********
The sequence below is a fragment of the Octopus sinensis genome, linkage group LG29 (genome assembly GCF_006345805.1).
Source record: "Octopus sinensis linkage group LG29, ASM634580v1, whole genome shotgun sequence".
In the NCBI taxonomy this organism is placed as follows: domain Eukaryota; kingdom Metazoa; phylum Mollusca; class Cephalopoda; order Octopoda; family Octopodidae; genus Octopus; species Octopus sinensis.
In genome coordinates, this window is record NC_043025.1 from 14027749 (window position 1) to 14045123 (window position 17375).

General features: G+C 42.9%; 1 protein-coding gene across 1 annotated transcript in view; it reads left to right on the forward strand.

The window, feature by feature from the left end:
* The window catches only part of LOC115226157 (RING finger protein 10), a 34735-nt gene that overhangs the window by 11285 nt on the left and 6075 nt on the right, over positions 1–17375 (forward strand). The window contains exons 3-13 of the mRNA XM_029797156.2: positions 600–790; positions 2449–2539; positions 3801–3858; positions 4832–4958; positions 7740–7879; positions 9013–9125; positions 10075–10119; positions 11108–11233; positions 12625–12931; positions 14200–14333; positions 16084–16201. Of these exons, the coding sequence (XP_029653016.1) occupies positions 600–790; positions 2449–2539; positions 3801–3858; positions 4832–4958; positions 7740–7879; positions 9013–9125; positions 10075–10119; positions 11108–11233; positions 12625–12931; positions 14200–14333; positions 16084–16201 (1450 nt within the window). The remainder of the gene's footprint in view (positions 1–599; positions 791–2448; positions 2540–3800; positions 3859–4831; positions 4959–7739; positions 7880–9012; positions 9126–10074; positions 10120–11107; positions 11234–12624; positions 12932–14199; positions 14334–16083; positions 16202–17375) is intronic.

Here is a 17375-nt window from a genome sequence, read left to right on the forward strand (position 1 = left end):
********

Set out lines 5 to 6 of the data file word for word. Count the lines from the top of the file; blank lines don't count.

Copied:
General features: G+C 42.9%; 1 protein-coding gene across 1 annotated transcript in view; it reads left to right on the forward strand.

The window, feature by feature from the left end: